Exploring by Bike
Exploring unknown places by bike gives us the perfect pace to experience the ever-changing sights, smells and sounds that surround us. We are able to stop and take in the scenery without having to bother someone else and sample local culture close up. Hue, other smaller towns and rural Vietnam in general, is a great place to be discovered by bicycle, even with kids. Having left the Imperial Palace behind, we were back on our two wheeled transportation mode, ready to cycle back to our hotel. Instead of taking the same direct route we had taken that morning, we chose an indirect course.
Life along the Perfume River
It first led us on a cobbled, quiet street, past street food stalls and restaurants, overlooking the murky waters of the outside moat of the Citadel. The souvenir shops seemed more deserted than in the morning hours and the street hawkers more adamant to sell us their wares than before. We stayed on the wide promenade, riding west, parallel to the Perfume River. Large trees lining the avenue covered us with their leafy canopy and Jerome was proudly wearing a new hat, designed and painted by him in the Imperial Enclosure. The few people we passed were sitting on low plastic chairs in make shift roadside cafes sipping on their teas and coffees. Some locals had gathered to admire and purchase orchids from a little market that appeared to have some amazing varieties of the exotic plants.
Crossing the Perfume River
Shortly afterwards we reached the bridge that would take us over the river, right next to the railway bridge we had passed on our way into Hue on the overnight express. A tall water tower looked almost out of place and the busy afternoon traffic of motorbikes blasting past, spoiled the otherwise calm views of the Perfume River below. Some workers were on the railway bridge, probably painting some of the rusty patches.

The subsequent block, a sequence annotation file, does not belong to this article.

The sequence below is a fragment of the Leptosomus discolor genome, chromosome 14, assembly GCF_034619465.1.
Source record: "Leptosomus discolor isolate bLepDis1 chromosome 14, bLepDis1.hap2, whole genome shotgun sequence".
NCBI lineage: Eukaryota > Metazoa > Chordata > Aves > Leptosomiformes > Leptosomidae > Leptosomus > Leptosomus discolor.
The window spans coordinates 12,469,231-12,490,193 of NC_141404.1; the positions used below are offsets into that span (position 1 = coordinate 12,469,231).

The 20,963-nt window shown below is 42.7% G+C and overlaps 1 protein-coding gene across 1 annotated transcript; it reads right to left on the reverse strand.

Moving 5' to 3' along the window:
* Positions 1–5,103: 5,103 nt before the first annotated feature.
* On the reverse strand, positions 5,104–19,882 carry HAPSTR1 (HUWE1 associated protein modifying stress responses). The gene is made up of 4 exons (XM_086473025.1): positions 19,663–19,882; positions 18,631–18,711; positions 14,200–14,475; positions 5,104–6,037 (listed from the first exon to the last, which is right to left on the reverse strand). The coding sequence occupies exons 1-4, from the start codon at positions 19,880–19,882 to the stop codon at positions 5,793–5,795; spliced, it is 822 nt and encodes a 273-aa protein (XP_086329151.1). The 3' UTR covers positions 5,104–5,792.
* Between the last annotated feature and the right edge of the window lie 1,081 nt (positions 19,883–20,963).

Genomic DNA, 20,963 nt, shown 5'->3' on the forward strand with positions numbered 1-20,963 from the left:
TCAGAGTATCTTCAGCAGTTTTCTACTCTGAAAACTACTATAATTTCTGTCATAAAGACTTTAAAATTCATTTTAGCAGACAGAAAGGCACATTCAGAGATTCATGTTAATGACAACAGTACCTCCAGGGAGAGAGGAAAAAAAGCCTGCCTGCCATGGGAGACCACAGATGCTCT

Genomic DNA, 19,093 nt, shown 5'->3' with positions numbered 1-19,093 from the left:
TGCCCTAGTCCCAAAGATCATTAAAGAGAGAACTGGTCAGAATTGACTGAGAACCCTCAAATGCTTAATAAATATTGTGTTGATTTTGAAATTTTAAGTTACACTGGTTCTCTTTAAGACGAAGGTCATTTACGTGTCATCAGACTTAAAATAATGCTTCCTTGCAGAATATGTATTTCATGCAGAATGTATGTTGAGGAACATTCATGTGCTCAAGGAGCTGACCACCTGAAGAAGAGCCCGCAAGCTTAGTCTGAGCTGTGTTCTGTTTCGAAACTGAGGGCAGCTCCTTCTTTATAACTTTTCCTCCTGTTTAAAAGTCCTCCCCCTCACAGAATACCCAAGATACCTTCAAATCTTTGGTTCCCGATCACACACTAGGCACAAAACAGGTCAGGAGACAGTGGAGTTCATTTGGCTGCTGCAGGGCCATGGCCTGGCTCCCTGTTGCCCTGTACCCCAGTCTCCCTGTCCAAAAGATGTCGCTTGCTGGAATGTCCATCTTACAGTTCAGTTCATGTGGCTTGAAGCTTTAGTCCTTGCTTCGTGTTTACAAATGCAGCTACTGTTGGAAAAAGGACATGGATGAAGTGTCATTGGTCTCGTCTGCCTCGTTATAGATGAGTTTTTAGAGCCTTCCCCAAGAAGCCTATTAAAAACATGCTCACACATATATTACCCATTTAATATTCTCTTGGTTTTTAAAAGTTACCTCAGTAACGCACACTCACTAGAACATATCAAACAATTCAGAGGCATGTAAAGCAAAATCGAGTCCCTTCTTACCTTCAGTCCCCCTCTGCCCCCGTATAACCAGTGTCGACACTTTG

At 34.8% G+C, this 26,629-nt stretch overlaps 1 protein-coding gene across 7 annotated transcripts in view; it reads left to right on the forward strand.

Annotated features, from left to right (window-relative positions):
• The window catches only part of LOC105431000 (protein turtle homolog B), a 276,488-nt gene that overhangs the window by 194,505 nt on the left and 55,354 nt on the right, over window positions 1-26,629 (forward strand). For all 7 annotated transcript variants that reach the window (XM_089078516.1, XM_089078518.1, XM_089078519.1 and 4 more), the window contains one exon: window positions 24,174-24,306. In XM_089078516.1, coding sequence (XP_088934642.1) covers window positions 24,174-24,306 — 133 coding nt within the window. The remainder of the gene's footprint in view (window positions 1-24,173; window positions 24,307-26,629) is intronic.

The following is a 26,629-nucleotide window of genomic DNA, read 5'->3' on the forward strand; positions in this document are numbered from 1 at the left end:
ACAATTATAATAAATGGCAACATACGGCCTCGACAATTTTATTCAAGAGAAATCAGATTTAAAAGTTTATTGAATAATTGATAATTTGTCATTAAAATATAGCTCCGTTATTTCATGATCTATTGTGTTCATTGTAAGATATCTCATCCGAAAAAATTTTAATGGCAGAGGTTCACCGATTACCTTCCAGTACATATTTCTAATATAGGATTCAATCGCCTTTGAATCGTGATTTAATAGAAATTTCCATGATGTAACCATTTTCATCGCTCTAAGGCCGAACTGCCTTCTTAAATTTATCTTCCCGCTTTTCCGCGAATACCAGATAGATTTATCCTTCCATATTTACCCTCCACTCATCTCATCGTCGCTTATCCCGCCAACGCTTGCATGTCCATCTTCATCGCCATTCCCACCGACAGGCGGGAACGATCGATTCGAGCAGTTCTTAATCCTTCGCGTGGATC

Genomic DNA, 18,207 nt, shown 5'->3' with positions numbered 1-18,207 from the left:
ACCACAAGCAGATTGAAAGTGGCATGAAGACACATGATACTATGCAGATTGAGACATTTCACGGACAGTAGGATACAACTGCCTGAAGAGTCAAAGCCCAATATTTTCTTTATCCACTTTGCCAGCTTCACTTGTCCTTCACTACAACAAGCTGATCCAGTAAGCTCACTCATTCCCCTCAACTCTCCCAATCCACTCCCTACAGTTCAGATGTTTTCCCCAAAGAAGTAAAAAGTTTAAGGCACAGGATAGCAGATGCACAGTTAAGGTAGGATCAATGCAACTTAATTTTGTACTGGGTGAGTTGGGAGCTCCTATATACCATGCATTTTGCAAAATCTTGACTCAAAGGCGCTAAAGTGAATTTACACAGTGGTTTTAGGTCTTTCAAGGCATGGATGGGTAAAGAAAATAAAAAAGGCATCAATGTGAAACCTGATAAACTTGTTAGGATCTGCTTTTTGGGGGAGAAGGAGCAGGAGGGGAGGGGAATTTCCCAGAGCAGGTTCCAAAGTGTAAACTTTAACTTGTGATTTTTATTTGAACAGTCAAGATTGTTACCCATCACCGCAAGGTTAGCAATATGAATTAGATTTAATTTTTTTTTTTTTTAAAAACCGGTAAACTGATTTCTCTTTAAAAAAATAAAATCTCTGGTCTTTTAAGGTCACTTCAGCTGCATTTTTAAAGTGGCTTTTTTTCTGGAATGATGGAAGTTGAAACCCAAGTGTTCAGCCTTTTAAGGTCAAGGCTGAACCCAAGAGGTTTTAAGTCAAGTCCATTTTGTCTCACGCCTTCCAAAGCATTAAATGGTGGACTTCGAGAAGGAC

Safety Comes First
Jerome changed his precious non-la hat for a bike helmet, after joining the others on the main road, for safety. Jerome had been hopeful that a train would pass over the bridge, just as we would pass underneath but luck was not with him that day. Pedalling straight on until our helpful blue line on google maps told us to turn left.
Cycling through Rural Hue
From there on we were in a quiet, residential area, new houses were still springing out of the ground or half finished. To our surprise we even saw some cows grazing in the green grass in between. On a pile of rubbish someone had discarded old shrines that can be found next to many of the local houses…I wonder why?
Time for an Ice Cream
A group of youths were showing off their muscles in an open gym and waved curiously at us. In the distance we noticed the towering clouds that would most likely bring a short shower of thunder and rain, hopefully after we got back to the hotel! We left the tarmac road behind, turning onto a narrow mud path that led us deeper into the rural outskirts of Hue city. Chickens and pigs ran wild in in the gardens and kids played in the streets. A sign suddenly blocked our chosen path, warning us to seek an alternative route due to road works. Thankfully a local on a moped showed us the way on. Once back on the right track we stopped for a “kem” (ice cream) in a small local shop with a friendly lady.
Incense Stick Parade
A woman had carefully laid out thousands of incense sticks onto the pavement and half of the road. It was a peculiar and unusual sight for us and we wondered if no car or moped would accidently drive over her goods.
Arrival Back at the Hotel
After a while of cycling the lanes we finally reached our hotel. The guards at the gate were happy to see we had returned safe and sound, they always seemed far too concerned about our cycling expeditions. I guess for them it was an unfamiliar sight to have guests, especially with kids, and in the heat, cycle around Hue.
Quick Dip in the Pool
The boys just managed to get a dip in the pool before the storm started. We then went into Hue for dinner, in the hotels complimentary bus. I will write our experience about evenings and dinners in a separate post…
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